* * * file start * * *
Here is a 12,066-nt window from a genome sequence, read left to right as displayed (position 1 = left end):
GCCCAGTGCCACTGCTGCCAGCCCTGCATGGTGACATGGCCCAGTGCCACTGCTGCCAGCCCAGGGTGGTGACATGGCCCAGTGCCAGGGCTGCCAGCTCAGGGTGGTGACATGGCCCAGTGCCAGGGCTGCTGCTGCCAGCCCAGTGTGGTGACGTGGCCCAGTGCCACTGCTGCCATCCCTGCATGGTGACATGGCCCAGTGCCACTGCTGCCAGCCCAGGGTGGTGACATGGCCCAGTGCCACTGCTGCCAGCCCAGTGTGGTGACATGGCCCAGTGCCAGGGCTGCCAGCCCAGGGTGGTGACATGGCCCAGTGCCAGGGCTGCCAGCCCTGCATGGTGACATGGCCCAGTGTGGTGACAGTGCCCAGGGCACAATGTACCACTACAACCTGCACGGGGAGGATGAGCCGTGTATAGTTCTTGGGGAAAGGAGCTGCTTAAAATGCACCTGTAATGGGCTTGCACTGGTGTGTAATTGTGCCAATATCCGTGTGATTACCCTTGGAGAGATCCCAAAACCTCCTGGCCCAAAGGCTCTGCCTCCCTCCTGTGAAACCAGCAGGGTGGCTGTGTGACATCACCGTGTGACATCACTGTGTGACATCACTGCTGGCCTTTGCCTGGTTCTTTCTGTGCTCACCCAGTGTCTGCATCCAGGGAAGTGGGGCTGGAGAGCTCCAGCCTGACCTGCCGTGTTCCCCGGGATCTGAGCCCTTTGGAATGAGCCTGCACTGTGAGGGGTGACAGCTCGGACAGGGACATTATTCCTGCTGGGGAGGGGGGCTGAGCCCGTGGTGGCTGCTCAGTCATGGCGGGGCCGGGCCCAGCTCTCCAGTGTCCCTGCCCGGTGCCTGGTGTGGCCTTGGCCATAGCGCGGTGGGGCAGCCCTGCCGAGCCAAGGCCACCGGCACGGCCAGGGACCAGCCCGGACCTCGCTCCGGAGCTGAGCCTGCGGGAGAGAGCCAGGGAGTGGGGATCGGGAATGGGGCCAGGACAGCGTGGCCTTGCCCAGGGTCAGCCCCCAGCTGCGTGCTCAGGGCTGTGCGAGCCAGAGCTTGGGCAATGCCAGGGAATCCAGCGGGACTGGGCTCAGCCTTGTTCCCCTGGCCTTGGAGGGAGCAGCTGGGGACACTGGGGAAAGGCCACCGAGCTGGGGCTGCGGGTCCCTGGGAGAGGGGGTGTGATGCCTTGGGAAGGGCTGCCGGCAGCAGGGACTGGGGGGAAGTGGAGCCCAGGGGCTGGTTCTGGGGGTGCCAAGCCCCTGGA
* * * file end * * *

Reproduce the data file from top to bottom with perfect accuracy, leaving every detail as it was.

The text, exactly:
Here is a 12,066-nt window from a genome sequence, read left to right as displayed (position 1 = left end):
GCCCAGTGCCACTGCTGCCAGCCCTGCATGGTGACATGGCCCAGTGCCACTGCTGCCAGCCCAGGGTGGTGACATGGCCCAGTGCCAGGGCTGCCAGCTCAGGGTGGTGACATGGCCCAGTGCCAGGGCTGCTGCTGCCAGCCCAGTGTGGTGACGTGGCCCAGTGCCACTGCTGCCATCCCTGCATGGTGACATGGCCCAGTGCCACTGCTGCCAGCCCAGGGTGGTGACATGGCCCAGTGCCACTGCTGCCAGCCCAGTGTGGTGACATGGCCCAGTGCCAGGGCTGCCAGCCCAGGGTGGTGACATGGCCCAGTGCCAGGGCTGCCAGCCCTGCATGGTGACATGGCCCAGTGTGGTGACAGTGCCCAGGGCACAATGTACCACTACAACCTGCACGGGGAGGATGAGCCGTGTATAGTTCTTGGGGAAAGGAGCTGCTTAAAATGCACCTGTAATGGGCTTGCACTGGTGTGTAATTGTGCCAATATCCGTGTGATTACCCTTGGAGAGATCCCAAAACCTCCTGGCCCAAAGGCTCTGCCTCCCTCCTGTGAAACCAGCAGGGTGGCTGTGTGACATCACCGTGTGACATCACTGTGTGACATCACTGCTGGCCTTTGCCTGGTTCTTTCTGTGCTCACCCAGTGTCTGCATCCAGGGAAGTGGGGCTGGAGAGCTCCAGCCTGACCTGCCGTGTTCCCCGGGATCTGAGCCCTTTGGAATGAGCCTGCACTGTGAGGGGTGACAGCTCGGACAGGGACATTATTCCTGCTGGGGAGGGGGGCTGAGCCCGTGGTGGCTGCTCAGTCATGGCGGGGCCGGGCCCAGCTCTCCAGTGTCCCTGCCCGGTGCCTGGTGTGGCCTTGGCCATAGCGCGGTGGGGCAGCCCTGCCGAGCCAAGGCCACCGGCACGGCCAGGGACCAGCCCGGACCTCGCTCCGGAGCTGAGCCTGCGGGAGAGAGCCAGGGAGTGGGGATCGGGAATGGGGCCAGGACAGCGTGGCCTTGCCCAGGGTCAGCCCCCAGCTGCGTGCTCAGGGCTGTGCGAGCCAGAGCTTGGGCAATGCCAGGGAATCCAGCGGGACTGGGCTCAGCCTTGTTCCCCTGGCCTTGGAGGGAGCAGCTGGGGACACTGGGGAAAGGCCACCGAGCTGGGGCTGCGGGTCCCTGGGAGAGGGGGTGTGATGCCTTGGGAAGGGCTGCCGGCAGCAGGGACTGGGGGGAAGTGGAGCCCAGGGGCTGGTTCTGGGGGTGCCAAGCCCCTGGA